Heat Pump Freezing Up? Here’s What to Do

In the cold winter months, a thin layer of ice may form on the coils of your heat pump. Don’t worry! That’s completely normal.

However, if an excessive amount of ice starts accumulating on your heat pump, something is wrong.

In this article, I’ll go over what you need to do if your heat pump is freezing up. I’ll also explain how a heat pump’s defrost cycle works and how to manually defrost your heat pump so you can get your home warm and toasty again.

What to do when your heat pump is freezing up

If your heat pump is freezing up, the first thing that you need to do is turn it off.

Next, take a look at the air filter on the indoor unit. A dirty air filter can cause airflow restrictions that lead to frost build-up on the heat pump outside. If the air filter is dirty, remove the air filter, clean it, and reinstall it.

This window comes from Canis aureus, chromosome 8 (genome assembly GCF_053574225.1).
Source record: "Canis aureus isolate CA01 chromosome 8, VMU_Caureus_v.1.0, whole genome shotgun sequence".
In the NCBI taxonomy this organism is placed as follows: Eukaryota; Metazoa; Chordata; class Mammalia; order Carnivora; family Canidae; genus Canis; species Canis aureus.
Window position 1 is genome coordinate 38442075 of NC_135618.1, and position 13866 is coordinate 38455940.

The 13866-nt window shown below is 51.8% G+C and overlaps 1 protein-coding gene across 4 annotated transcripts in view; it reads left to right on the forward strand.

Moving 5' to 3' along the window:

Check the heat pump outside and see if there are any nearby sources of moisture that are contributing to the frost build-up. A leaky water hose or rain gutter near the heat pump can sometimes cause excess frost to build up on a heat pump. Take some time to patch up any leaks so that there is no moisture near your heat pump.

If your heat pump has a defrost cycle that you can start manually, turn your heat pump back on and engage the manual defrost cycle. 

If you complete the above steps and your heat pump is still freezing up, then it could be due to one of the reasons below:

  • The outdoor unit’s fan motor is malfunctioning or broken.

  • The outdoor unit’s fan blades are dirty, warped, or broken.

  • A sensing element in the outdoor unit, such as a thermostat, frost sensor, or refrigerant metering device is broken.

  • There is a refrigerant leak in the system.

  • The reversing valve is malfunctioning.

In any of the above situations, it’s best to call your local HVAC professional to troubleshoot the issue. 

If you need to manually defrost your heat pump to quickly get it up and running, check out my instructions below.

How does the heat pump defrost cycle work?